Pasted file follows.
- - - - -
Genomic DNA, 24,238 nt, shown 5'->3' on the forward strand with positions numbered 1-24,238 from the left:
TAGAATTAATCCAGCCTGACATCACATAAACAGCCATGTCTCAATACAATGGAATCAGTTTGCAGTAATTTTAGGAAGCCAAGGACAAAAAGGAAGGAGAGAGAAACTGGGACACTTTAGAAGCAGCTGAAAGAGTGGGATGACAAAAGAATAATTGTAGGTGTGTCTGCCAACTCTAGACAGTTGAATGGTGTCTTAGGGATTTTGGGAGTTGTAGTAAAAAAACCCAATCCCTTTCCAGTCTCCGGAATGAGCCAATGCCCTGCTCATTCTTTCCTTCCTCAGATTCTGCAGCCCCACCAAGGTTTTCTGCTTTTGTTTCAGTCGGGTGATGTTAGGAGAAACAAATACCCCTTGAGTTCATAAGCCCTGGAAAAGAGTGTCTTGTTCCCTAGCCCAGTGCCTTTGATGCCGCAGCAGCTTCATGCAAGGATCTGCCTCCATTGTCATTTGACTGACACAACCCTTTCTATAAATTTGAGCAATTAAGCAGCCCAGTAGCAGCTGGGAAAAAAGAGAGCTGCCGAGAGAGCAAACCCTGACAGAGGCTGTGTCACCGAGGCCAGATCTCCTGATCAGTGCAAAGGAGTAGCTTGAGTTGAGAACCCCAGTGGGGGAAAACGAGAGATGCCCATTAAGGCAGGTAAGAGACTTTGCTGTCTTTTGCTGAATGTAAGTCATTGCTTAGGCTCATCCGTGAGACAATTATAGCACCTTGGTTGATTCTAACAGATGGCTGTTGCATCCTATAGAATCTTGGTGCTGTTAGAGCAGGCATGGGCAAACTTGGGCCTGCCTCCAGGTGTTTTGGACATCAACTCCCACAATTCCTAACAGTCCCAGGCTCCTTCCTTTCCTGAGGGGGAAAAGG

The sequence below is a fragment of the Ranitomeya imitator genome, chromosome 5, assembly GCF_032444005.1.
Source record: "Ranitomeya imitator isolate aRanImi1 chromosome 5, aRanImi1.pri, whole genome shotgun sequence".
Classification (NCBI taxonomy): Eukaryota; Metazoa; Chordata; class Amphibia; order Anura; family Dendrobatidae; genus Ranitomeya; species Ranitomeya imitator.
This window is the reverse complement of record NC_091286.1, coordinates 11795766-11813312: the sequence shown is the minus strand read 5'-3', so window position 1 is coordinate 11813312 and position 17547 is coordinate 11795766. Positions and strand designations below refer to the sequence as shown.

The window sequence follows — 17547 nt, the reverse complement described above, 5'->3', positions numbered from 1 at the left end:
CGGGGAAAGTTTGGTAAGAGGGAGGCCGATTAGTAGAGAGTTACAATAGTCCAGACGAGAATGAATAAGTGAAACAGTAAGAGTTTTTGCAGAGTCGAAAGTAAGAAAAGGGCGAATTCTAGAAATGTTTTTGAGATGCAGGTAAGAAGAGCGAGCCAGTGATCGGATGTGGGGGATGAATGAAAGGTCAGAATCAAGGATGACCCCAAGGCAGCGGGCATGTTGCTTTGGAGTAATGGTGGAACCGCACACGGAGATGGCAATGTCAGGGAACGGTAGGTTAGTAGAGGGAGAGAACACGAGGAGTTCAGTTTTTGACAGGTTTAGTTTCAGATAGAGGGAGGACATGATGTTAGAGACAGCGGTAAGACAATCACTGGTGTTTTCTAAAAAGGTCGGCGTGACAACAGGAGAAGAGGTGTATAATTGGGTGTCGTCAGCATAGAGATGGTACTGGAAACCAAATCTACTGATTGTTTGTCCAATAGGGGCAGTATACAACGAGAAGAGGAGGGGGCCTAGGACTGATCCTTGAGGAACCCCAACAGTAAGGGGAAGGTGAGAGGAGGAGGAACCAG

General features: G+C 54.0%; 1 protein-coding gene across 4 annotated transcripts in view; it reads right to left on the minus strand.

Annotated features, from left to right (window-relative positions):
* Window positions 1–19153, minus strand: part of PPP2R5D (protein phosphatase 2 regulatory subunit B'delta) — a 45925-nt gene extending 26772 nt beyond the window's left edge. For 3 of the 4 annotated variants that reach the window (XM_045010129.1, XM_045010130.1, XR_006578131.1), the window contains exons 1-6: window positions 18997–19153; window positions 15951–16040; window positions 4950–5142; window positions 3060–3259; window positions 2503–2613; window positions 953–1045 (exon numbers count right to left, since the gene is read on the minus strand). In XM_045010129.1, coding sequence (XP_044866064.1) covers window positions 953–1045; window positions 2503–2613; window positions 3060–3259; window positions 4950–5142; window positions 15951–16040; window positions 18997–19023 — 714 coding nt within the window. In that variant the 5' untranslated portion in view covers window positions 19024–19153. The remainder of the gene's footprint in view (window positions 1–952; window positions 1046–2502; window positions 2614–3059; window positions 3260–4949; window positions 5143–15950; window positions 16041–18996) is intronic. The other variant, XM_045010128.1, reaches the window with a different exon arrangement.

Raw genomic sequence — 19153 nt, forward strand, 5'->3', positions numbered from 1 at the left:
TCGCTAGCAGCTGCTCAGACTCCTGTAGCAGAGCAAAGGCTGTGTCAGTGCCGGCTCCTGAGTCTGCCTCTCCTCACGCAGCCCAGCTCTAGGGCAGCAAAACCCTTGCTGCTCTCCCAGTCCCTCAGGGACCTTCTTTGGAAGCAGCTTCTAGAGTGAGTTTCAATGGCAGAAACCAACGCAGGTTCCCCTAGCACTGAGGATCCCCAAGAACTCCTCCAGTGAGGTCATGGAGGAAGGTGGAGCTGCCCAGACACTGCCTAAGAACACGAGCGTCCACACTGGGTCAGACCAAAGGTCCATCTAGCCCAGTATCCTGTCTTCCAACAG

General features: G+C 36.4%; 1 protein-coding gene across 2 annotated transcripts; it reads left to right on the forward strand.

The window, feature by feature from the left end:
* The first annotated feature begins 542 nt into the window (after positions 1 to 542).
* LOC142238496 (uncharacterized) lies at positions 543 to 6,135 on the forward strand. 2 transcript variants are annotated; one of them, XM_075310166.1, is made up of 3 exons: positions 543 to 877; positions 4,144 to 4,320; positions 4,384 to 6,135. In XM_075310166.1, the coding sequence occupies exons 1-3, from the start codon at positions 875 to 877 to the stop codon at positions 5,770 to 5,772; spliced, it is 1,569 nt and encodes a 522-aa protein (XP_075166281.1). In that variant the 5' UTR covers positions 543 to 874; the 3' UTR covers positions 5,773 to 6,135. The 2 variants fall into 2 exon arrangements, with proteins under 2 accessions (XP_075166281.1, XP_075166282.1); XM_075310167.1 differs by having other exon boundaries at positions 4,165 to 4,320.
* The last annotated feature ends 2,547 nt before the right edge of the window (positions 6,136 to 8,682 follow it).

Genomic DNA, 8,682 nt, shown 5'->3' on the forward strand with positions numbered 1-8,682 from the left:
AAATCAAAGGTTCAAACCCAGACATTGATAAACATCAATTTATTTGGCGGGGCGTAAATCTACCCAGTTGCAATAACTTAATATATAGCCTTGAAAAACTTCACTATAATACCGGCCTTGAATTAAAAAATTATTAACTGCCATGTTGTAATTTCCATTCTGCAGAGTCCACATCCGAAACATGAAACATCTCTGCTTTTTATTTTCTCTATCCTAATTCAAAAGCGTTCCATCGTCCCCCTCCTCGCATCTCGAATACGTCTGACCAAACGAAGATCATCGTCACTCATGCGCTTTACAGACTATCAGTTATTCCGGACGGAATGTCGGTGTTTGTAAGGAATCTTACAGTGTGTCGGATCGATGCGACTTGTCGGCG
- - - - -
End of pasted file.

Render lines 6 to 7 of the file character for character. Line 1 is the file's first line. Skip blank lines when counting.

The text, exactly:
This window is the reverse complement of record NC_091286.1, coordinates 11795766-11813312: the sequence shown is the minus strand read 5'-3', so window position 1 is coordinate 11813312 and position 17547 is coordinate 11795766. Positions and strand designations below refer to the sequence as shown.

The window sequence follows — 17547 nt, the reverse complement described above, 5'->3', positions numbered from 1 at the left end: